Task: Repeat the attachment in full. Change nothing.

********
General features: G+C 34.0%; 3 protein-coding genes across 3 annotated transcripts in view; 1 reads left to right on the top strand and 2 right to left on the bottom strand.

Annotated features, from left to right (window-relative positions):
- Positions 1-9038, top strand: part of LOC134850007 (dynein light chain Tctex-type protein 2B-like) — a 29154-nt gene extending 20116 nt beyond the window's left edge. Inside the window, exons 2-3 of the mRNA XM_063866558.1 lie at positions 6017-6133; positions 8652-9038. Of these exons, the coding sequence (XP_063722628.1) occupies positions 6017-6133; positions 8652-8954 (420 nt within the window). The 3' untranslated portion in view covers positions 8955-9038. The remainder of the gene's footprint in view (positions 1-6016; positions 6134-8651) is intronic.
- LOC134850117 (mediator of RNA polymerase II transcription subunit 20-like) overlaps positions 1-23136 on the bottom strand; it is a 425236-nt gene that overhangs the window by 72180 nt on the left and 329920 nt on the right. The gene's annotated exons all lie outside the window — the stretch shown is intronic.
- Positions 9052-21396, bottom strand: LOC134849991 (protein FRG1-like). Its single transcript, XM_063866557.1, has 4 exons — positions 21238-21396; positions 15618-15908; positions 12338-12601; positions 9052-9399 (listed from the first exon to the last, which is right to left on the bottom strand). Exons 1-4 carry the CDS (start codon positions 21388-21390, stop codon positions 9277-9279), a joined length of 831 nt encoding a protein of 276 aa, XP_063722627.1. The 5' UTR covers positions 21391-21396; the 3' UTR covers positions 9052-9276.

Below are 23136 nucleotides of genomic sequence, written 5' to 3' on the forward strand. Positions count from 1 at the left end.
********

General features: G+C 34.0%; 3 protein-coding genes across 3 annotated transcripts in view; 1 reads left to right on the top strand and 2 right to left on the bottom strand.

Annotated features, from left to right (window-relative positions):
- Positions 1-9038, top strand: part of LOC134850007 (dynein light chain Tctex-type protein 2B-like) — a 29154-nt gene extending 20116 nt beyond the window's left edge. Inside the window, exons 2-3 of the mRNA XM_063866558.1 lie at positions 6017-6133; positions 8652-9038. Of these exons, the coding sequence (XP_063722628.1) occupies positions 6017-6133; positions 8652-8954 (420 nt within the window). The 3' untranslated portion in view covers positions 8955-9038. The remainder of the gene's footprint in view (positions 1-6016; positions 6134-8651) is intronic.
- LOC134850117 (mediator of RNA polymerase II transcription subunit 20-like) overlaps positions 1-23136 on the bottom strand; it is a 425236-nt gene that overhangs the window by 72180 nt on the left and 329920 nt on the right. The gene's annotated exons all lie outside the window — the stretch shown is intronic.
- Positions 9052-21396, bottom strand: LOC134849991 (protein FRG1-like). Its single transcript, XM_063866557.1, has 4 exons — positions 21238-21396; positions 15618-15908; positions 12338-12601; positions 9052-9399 (listed from the first exon to the last, which is right to left on the bottom strand). Exons 1-4 carry the CDS (start codon positions 21388-21390, stop codon positions 9277-9279), a joined length of 831 nt encoding a protein of 276 aa, XP_063722627.1. The 5' UTR covers positions 21391-21396; the 3' UTR covers positions 9052-9276.

Below are 23136 nucleotides of genomic sequence, written 5' to 3' on the forward strand. Positions count from 1 at the left end.